The fact that both sides have now asked for new proposals and both sides have agreed, means a compromise could be in the works, as suggested by ESPN’s Pierre LeBrun.  This sounds like what the NHLPA has been looking for all along.

It is anticipated that both sides will have discussions this weekend on a new meeting date for sometime next week to review each other’s new proposal.

And now I agree with Chris Christie… Thanks NHL!

While plodding around on the inter-webs, I came across an article where two NHL Senators wrote a little love note to the NHL and NHLPA asking them to please settle their differences because this hurts local business in Newark – which I wholeheartedly agree with.  But I took away from this story two things:

1. The NHL and NHLPA don’t care about local businesses in and around arenas.  The NHL cares about what they feel is in the best interest of the league – however misguided it may be.  The NHLPA, like most unions, cares about itself and doesn’t dare peak outside the box for that would be against union regulations.  In many cases – it most likely is going against it’s members’ wishes to do what it feels is in it’s best interest to keep face and rake in as much money as possible.  And yet of the two sides, I have to hitch my boat to the NHLPA because I really feel the league is just trying to get away with whatever they want and truly justifying why unions still need to exist today.

2. I severely dislike the threat thrown in the letter by the senators stating “Congress has jurisdiction over interstate commerce, which includes professional sports, and will be keeping a ‘close eye’ on negotiations.”  So if everyone remembers what a waste of taxpayer money Congress spent during the baseball drug use trials, just remember they could easily waste money butting in to the issues being hashed out by the NHL and NHLPA.

And lets be honest here – Congress isn’t going to weigh in on this issue because, as I stated in yesterday’s post, not enough people care about hockey to really warrant someone paying attention to the problem.  And even if they did, they wouldn’t pay attention to the correct problem anyway, and that is in my mind the league feels it can strong-arm the players in to any deal they want because, if they don’t agree 100% to their terms, they’ll just lock the players out.  To me, that’s not negotiating in good faith.  I never thought I would be sticking up for the people who in a given year make more than I could ever imagine to make in a lifetime, but here we are and here I am – doing just that.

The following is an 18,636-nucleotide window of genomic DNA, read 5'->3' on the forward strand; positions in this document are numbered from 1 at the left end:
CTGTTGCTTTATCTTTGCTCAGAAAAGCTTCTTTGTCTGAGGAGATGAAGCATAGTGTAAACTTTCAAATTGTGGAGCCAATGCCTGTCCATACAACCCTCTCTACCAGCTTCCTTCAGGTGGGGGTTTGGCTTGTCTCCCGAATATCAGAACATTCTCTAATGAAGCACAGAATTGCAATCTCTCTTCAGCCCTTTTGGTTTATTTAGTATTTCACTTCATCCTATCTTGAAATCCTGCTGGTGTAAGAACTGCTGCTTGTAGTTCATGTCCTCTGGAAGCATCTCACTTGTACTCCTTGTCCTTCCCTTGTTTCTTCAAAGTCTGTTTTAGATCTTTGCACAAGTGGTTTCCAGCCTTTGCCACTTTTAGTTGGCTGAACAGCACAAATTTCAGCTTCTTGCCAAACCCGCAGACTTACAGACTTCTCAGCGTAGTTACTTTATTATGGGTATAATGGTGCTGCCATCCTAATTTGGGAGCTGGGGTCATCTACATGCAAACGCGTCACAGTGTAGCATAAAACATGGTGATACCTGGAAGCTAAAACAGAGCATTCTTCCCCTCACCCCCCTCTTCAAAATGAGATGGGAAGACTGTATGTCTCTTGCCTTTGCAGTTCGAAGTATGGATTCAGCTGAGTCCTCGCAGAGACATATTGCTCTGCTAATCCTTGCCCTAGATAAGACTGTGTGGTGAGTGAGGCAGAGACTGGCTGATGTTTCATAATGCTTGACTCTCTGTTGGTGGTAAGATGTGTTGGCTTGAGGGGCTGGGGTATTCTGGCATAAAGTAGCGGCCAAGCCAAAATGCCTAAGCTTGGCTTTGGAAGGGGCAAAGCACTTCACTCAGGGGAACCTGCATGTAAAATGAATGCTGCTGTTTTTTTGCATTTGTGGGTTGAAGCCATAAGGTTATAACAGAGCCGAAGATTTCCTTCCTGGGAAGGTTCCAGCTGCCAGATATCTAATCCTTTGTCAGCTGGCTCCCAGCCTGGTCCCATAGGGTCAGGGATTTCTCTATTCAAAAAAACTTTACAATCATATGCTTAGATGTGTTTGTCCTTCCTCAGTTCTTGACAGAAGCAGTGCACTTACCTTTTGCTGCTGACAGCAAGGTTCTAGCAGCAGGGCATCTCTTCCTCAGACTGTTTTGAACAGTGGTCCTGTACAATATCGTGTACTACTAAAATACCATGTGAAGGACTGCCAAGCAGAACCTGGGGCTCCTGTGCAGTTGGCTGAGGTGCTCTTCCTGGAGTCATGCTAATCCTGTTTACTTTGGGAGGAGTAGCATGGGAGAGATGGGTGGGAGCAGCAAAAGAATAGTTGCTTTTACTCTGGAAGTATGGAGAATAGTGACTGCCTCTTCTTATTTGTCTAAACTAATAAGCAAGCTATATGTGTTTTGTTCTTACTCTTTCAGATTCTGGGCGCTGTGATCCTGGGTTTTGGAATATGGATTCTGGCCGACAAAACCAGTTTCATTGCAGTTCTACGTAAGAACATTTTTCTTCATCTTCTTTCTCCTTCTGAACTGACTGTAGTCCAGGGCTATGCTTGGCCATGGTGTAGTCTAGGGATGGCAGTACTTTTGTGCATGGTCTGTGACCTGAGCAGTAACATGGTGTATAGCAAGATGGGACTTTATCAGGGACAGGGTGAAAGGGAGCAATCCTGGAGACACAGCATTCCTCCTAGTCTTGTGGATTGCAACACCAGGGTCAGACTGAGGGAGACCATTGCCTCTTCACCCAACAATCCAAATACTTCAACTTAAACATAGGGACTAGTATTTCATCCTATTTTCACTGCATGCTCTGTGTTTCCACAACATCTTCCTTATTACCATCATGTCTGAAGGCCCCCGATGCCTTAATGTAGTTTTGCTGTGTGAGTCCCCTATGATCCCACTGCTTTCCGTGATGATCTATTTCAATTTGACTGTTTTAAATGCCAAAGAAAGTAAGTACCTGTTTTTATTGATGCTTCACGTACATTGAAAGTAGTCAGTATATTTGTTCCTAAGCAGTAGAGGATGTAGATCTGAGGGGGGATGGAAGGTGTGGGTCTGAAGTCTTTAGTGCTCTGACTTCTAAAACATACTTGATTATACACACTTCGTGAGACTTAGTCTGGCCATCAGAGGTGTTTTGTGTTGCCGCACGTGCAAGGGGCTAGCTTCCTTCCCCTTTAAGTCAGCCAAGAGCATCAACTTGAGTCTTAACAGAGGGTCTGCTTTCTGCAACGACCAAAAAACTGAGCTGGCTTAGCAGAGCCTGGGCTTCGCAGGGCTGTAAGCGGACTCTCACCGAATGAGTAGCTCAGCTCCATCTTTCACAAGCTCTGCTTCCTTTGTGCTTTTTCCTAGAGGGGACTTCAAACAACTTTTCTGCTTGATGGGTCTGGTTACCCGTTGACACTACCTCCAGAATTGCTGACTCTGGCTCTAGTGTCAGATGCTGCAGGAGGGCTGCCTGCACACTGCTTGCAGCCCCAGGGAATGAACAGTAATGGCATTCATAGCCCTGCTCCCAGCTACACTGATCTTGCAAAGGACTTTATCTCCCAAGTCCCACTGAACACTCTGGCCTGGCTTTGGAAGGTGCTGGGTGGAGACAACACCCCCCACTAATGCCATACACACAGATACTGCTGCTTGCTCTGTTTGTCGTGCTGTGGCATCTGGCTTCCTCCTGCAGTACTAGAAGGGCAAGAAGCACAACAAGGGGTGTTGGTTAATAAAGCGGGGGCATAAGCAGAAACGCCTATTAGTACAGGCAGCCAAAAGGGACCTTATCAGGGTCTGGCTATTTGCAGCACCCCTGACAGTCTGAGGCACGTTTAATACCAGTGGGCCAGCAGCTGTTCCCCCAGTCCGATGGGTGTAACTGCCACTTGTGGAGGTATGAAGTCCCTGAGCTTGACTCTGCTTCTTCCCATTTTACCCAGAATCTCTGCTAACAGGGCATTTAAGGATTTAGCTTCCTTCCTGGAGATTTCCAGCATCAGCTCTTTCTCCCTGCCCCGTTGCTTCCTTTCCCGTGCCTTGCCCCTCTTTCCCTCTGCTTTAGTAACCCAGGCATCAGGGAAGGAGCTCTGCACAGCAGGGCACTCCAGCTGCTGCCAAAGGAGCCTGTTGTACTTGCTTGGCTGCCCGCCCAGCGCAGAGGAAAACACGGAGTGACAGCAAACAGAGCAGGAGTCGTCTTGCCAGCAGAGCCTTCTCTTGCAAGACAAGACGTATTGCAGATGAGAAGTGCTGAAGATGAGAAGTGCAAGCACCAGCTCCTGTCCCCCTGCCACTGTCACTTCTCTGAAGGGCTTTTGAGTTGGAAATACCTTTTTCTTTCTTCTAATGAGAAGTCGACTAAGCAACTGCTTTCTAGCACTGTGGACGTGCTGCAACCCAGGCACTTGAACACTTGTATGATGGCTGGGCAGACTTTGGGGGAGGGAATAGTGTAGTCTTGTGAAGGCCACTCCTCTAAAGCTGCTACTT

And now today I find an even more interesting news article in which Gov. Christie hopes to see the lockout end “as a fan” and for the “economic impact.” But he admitted that he couldn’t really add anything to help the situation along, and any politician who tries is just grandstanding.  And I agree.  Not to get in to a political debate here, but I’m not a big fan of the big governor.  I don’t agree with a lot of what he says or does.  But every so often I must admit that he says something that just makes real sense and I can’t deny it.  And this so happens to be one of those times.  Don’t sit around Congress and draft a letter to the NHL and the NHLPA asking them to make things right in their little world.  How about you try to help in the issues of things that really matter to the country?


Back to the hockey side of the NHL, we will most likely hear on Wednesday that the NHL has cancelled the start of the season.  Probably just the first few weeks to begin, and then they’ll continue to chip away as both sides sit and stare at each other waiting for the other to cave.  In recent meetings, both sides have met but not made any progress on the hockey related revenue.  Instead, discussions and progress are being made on other “peripheral” issues.  I think that means they’re discussing things like the players’ dental plans.